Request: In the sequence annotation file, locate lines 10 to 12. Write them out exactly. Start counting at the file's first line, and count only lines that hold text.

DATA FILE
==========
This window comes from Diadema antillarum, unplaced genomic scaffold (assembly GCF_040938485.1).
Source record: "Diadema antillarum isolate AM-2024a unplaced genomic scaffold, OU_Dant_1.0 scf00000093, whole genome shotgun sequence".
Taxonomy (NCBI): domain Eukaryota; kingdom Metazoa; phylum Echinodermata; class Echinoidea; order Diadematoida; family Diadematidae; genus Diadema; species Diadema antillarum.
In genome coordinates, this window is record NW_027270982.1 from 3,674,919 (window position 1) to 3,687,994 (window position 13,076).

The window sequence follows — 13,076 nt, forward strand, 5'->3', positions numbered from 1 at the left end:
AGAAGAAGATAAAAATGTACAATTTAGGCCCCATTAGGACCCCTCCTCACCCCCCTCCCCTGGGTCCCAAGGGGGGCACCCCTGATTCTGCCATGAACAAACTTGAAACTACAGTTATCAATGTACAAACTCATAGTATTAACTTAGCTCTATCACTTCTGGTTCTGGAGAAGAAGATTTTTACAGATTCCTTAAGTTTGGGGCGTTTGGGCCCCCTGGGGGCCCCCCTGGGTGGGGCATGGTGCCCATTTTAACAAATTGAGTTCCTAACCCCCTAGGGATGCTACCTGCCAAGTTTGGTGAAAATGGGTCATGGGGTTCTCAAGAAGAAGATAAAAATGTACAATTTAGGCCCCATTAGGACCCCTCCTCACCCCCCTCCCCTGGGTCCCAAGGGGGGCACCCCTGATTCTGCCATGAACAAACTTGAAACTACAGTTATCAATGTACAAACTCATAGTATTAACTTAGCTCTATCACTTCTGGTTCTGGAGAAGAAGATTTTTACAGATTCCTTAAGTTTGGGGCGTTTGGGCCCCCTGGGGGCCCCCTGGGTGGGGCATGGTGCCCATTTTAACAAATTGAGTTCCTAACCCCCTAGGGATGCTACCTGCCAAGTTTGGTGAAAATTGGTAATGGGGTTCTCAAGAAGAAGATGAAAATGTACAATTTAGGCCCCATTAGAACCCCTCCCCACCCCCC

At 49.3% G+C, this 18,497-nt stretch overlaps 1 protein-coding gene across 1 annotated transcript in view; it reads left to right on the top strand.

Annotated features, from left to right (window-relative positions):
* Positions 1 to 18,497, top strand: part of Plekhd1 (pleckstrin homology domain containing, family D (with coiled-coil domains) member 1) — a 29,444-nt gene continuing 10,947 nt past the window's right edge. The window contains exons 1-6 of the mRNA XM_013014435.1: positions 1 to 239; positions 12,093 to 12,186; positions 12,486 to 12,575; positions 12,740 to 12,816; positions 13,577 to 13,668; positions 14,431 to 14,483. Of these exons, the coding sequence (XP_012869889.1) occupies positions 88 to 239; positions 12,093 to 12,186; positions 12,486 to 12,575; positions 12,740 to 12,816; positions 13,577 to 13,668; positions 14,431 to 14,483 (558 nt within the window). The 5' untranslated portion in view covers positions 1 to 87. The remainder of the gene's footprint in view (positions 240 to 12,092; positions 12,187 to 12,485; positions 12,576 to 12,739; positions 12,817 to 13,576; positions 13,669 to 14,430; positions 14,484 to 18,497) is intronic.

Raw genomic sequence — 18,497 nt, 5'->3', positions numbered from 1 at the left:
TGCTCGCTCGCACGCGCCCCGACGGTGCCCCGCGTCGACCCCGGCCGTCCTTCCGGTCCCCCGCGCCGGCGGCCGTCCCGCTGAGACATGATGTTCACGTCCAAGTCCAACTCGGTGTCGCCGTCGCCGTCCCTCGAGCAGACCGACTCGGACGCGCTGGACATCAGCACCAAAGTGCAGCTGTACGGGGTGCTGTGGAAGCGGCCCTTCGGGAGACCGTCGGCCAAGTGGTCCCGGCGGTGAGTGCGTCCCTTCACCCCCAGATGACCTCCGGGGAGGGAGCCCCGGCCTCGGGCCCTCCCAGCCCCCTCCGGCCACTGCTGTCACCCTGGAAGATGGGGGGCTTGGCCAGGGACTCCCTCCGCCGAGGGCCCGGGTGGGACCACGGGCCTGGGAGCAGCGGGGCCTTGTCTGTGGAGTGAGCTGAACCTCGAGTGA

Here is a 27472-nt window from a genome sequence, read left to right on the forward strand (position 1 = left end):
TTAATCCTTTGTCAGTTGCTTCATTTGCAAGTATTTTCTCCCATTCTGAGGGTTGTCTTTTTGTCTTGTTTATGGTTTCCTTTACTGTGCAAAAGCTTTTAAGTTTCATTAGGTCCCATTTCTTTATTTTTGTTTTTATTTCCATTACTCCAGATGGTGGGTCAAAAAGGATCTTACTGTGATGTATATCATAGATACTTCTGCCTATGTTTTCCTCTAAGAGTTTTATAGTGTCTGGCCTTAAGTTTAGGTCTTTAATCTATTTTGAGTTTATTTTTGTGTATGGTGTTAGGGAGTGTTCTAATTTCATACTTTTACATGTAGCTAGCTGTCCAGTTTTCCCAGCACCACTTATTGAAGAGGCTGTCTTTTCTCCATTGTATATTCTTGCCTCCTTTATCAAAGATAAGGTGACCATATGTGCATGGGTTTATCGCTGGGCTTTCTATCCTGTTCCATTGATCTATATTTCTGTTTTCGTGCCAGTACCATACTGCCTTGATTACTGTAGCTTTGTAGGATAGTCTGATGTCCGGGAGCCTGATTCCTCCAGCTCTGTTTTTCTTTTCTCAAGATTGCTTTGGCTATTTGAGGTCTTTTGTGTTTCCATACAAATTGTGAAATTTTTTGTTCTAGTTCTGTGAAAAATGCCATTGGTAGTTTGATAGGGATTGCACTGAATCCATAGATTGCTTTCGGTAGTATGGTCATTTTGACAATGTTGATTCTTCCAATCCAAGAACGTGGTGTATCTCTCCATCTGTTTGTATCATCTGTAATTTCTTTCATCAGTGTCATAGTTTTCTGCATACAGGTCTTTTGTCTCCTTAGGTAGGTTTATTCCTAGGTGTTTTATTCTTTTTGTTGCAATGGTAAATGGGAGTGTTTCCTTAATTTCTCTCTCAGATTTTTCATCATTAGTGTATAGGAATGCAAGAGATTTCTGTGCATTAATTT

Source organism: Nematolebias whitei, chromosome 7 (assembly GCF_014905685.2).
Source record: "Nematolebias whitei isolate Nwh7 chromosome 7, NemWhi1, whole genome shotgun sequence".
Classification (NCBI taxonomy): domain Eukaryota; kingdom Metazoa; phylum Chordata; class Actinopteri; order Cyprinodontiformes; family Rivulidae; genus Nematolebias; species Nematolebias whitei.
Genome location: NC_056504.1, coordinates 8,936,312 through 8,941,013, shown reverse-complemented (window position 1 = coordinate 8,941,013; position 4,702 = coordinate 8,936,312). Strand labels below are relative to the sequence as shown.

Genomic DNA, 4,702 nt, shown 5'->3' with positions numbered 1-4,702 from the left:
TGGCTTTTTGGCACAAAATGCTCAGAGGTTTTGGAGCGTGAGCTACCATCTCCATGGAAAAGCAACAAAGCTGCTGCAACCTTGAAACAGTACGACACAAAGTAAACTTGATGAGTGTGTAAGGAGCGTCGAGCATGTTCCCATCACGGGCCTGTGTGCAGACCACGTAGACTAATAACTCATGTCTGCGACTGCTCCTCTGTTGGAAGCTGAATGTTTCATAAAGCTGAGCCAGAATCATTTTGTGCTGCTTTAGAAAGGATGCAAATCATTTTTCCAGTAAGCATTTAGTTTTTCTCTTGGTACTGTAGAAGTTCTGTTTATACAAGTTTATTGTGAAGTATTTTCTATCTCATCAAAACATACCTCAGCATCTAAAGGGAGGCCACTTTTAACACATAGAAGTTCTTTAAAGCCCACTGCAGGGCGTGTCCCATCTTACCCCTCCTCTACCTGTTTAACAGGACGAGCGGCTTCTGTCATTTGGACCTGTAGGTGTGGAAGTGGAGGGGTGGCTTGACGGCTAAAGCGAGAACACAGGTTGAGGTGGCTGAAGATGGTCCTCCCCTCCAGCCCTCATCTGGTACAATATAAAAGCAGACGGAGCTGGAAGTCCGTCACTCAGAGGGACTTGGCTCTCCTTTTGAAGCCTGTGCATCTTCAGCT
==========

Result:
Raw genomic sequence — 18,497 nt, 5'->3', positions numbered from 1 at the left:
TGCTCGCTCGCACGCGCCCCGACGGTGCCCCGCGTCGACCCCGGCCGTCCTTCCGGTCCCCCGCGCCGGCGGCCGTCCCGCTGAGACATGATGTTCACGTCCAAGTCCAACTCGGTGTCGCCGTCGCCGTCCCTCGAGCAGACCGACTCGGACGCGCTGGACATCAGCACCAAAGTGCAGCTGTACGGGGTGCTGTGGAAGCGGCCCTTCGGGAGACCGTCGGCCAAGTGGTCCCGGCGGTGAGTGCGTCCCTTCACCCCCAGATGACCTCCGGGGAGGGAGCCCCGGCCTCGGGCCCTCCCAGCCCCCTCCGGCCACTGCTGTCACCCTGGAAGATGGGGGGCTTGGCCAGGGACTCCCTCCGCCGAGGGCCCGGGTGGGACCACGGGCCTGGGAGCAGCGGGGCCTTGTCTGTGGAGTGAGCTGAACCTCGAGTGA

Here is a 27472-nt window from a genome sequence, read left to right on the forward strand (position 1 = left end):